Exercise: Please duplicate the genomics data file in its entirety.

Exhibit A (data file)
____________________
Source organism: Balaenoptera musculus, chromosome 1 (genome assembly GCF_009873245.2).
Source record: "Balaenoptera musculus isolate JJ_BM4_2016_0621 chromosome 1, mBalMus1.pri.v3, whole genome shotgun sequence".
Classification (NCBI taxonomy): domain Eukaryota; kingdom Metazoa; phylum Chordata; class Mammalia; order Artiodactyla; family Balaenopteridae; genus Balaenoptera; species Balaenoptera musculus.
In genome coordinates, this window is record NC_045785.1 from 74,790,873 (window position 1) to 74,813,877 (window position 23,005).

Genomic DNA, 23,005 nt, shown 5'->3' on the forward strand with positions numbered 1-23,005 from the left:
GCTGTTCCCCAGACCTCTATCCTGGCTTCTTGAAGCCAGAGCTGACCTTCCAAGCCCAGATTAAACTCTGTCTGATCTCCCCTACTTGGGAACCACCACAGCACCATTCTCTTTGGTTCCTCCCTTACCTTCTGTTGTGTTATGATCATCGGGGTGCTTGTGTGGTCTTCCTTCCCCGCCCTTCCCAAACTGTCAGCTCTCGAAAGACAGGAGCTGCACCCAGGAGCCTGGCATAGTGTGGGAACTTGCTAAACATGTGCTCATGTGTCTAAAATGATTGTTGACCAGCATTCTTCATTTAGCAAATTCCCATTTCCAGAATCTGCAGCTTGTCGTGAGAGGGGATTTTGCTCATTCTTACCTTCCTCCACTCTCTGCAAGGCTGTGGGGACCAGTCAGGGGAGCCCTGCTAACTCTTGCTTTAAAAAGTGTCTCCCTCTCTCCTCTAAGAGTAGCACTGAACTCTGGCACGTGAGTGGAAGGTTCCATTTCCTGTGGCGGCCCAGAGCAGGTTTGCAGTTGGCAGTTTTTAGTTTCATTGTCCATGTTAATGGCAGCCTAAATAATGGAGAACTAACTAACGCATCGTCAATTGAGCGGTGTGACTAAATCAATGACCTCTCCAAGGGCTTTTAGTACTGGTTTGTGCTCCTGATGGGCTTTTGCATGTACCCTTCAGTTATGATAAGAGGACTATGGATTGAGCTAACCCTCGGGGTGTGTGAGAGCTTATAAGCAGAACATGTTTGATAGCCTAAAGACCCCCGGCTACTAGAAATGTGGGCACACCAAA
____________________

Source organism: Balaenoptera musculus, chromosome 1 (genome assembly GCF_009873245.2).
Source record: "Balaenoptera musculus isolate JJ_BM4_2016_0621 chromosome 1, mBalMus1.pri.v3, whole genome shotgun sequence".
Classification (NCBI taxonomy): domain Eukaryota; kingdom Metazoa; phylum Chordata; class Mammalia; order Artiodactyla; family Balaenopteridae; genus Balaenoptera; species Balaenoptera musculus.
In genome coordinates, this window is record NC_045785.1 from 74,790,873 (window position 1) to 74,813,877 (window position 23,005).

Genomic DNA, 23,005 nt, shown 5'->3' on the forward strand with positions numbered 1-23,005 from the left:
GCTGTTCCCCAGACCTCTATCCTGGCTTCTTGAAGCCAGAGCTGACCTTCCAAGCCCAGATTAAACTCTGTCTGATCTCCCCTACTTGGGAACCACCACAGCACCATTCTCTTTGGTTCCTCCCTTACCTTCTGTTGTGTTATGATCATCGGGGTGCTTGTGTGGTCTTCCTTCCCCGCCCTTCCCAAACTGTCAGCTCTCGAAAGACAGGAGCTGCACCCAGGAGCCTGGCATAGTGTGGGAACTTGCTAAACATGTGCTCATGTGTCTAAAATGATTGTTGACCAGCATTCTTCATTTAGCAAATTCCCATTTCCAGAATCTGCAGCTTGTCGTGAGAGGGGATTTTGCTCATTCTTACCTTCCTCCACTCTCTGCAAGGCTGTGGGGACCAGTCAGGGGAGCCCTGCTAACTCTTGCTTTAAAAAGTGTCTCCCTCTCTCCTCTAAGAGTAGCACTGAACTCTGGCACGTGAGTGGAAGGTTCCATTTCCTGTGGCGGCCCAGAGCAGGTTTGCAGTTGGCAGTTTTTAGTTTCATTGTCCATGTTAATGGCAGCCTAAATAATGGAGAACTAACTAACGCATCGTCAATTGAGCGGTGTGACTAAATCAATGACCTCTCCAAGGGCTTTTAGTACTGGTTTGTGCTCCTGATGGGCTTTTGCATGTACCCTTCAGTTATGATAAGAGGACTATGGATTGAGCTAACCCTCGGGGTGTGTGAGAGCTTATAAGCAGAACATGTTTGATAGCCTAAAGACCCCCGGCTACTAGAAATGTGGGCACACCAAA